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Post, Peggy, Emily Post’s Etiquette, 17th Edition, 2004.

According to Peggy Post, civility and courtesy are the glue that holds society together. And courteous people are empathetic, flexible, and willing to adjust their own behavior to the needs and feelings of others.

I agree with Peggy that a culture of courtesy could make life easier for all of us. When it comes to the workplace, however, I think that there are also pragmatic reasons for having a good grasp of etiquette.

If you know the standard rules of behavior, you’ll feel more confident and be prepared to go anywhere. If you behave with courtesy, your colleagues won’t be distracted by your annoying habits, and they’ll better appreciate the full scope of your talents.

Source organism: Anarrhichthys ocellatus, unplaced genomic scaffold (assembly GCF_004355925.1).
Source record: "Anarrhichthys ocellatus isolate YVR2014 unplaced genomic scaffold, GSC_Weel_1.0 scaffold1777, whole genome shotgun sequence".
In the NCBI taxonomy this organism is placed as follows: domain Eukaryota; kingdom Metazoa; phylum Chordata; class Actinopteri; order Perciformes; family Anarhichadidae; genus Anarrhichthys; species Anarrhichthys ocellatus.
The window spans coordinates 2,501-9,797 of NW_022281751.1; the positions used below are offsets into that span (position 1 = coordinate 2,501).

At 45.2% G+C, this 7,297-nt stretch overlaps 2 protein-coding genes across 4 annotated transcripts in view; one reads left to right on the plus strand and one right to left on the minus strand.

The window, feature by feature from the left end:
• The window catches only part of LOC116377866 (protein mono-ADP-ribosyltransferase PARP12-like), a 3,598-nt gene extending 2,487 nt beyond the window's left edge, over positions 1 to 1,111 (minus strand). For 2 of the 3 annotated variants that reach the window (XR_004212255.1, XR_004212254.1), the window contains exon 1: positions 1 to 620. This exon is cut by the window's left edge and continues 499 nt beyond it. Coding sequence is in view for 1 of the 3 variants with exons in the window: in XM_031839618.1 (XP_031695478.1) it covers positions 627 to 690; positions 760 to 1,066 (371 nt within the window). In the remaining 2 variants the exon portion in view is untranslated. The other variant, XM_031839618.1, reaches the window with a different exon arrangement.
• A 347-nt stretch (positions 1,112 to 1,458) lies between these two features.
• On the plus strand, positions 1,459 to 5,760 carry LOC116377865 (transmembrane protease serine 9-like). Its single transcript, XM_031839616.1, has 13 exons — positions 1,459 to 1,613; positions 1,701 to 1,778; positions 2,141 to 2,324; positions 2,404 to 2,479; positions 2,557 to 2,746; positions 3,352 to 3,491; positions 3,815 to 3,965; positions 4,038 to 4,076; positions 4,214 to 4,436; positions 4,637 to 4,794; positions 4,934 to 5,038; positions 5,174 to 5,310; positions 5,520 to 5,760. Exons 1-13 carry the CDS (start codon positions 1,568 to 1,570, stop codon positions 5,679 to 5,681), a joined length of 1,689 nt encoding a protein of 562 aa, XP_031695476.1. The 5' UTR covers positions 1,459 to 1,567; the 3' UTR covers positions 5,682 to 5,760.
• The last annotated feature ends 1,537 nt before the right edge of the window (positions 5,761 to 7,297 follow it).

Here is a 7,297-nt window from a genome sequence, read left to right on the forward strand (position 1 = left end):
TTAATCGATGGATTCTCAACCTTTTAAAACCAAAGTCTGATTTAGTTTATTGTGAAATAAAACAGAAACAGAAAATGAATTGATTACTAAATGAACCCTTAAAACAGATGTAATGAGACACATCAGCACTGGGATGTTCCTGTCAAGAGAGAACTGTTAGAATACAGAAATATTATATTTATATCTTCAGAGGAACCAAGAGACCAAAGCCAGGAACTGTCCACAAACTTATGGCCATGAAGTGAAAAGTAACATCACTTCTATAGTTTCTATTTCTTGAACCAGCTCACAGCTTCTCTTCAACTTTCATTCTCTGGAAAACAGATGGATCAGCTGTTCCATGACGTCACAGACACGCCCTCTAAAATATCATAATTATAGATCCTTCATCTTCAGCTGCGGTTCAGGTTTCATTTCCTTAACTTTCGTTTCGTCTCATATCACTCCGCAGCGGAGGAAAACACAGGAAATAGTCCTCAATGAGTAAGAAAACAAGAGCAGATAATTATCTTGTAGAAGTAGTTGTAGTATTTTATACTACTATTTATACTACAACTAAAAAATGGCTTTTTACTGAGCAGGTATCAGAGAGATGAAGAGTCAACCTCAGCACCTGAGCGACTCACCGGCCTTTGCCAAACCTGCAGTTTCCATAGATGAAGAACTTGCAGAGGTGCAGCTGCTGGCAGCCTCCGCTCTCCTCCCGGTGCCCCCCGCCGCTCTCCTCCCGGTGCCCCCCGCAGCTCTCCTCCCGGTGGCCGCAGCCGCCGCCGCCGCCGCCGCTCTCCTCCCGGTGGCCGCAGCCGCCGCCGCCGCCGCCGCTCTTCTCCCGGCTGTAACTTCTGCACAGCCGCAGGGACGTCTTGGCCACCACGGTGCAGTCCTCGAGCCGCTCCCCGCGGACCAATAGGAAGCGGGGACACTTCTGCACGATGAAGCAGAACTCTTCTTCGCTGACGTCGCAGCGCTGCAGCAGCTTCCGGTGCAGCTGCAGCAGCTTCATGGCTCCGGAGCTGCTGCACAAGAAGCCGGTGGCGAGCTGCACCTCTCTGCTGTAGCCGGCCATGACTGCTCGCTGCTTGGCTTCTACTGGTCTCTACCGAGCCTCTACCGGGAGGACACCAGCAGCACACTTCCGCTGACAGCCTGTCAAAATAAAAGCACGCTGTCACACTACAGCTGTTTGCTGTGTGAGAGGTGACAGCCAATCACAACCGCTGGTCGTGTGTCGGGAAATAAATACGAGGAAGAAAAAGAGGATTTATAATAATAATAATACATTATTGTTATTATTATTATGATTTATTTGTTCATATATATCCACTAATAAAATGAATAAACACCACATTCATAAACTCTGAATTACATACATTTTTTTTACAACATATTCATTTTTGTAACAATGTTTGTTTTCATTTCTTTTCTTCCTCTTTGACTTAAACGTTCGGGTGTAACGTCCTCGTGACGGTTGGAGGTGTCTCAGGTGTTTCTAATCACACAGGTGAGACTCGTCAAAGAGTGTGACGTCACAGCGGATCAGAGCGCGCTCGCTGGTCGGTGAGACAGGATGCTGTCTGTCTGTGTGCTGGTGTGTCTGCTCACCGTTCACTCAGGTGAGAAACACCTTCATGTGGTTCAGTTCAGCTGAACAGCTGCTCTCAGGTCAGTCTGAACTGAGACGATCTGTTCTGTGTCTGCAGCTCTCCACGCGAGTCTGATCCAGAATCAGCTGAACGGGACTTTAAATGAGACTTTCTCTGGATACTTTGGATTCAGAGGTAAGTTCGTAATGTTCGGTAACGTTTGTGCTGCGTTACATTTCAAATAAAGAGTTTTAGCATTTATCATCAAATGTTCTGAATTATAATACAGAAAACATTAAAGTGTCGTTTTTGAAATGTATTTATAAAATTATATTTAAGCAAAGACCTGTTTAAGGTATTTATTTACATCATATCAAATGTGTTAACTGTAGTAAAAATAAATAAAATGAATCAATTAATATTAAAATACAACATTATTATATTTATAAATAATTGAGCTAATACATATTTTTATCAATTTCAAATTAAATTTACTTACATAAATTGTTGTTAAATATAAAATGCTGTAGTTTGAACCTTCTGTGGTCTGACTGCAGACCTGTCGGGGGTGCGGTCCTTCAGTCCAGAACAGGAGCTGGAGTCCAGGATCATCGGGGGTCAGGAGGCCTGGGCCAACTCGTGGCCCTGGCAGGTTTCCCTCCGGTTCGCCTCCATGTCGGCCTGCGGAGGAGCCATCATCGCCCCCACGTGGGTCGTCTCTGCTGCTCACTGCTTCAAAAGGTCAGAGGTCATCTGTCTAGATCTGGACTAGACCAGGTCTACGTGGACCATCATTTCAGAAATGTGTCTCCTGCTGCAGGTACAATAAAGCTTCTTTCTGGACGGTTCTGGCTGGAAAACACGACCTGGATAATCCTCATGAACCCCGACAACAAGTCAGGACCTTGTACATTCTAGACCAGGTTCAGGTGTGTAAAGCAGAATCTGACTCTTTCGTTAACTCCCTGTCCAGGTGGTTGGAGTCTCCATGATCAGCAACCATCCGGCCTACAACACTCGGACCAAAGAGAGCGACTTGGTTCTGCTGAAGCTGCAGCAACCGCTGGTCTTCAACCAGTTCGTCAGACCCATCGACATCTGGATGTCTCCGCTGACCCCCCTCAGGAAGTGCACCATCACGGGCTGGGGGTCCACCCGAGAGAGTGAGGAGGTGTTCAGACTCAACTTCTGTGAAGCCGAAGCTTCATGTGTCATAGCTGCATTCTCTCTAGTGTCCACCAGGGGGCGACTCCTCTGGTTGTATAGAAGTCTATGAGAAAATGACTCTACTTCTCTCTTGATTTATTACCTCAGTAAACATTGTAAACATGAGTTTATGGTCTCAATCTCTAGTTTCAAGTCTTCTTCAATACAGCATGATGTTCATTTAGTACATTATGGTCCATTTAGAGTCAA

With this latest edition of a classic work, Emily Post’s great-grand-daughter-in-law offers advice about how we should behave in hundreds of situations, from the office, to the neighborhood, to the Internet. Like the original 1922 edition, the book offers advice on how to manage formal situations, like weddings and dinner with the boss.

The book goes much further, however, to address common concerns of today’s world, like handling rudeness, road rage and office gossip. On the topic of winning friends at work, Post says that staying on good terms with your coworkers largely depends on what you don’t do during the work day. You must avoid, she says, problematic noise and smells, as well as offensive language.

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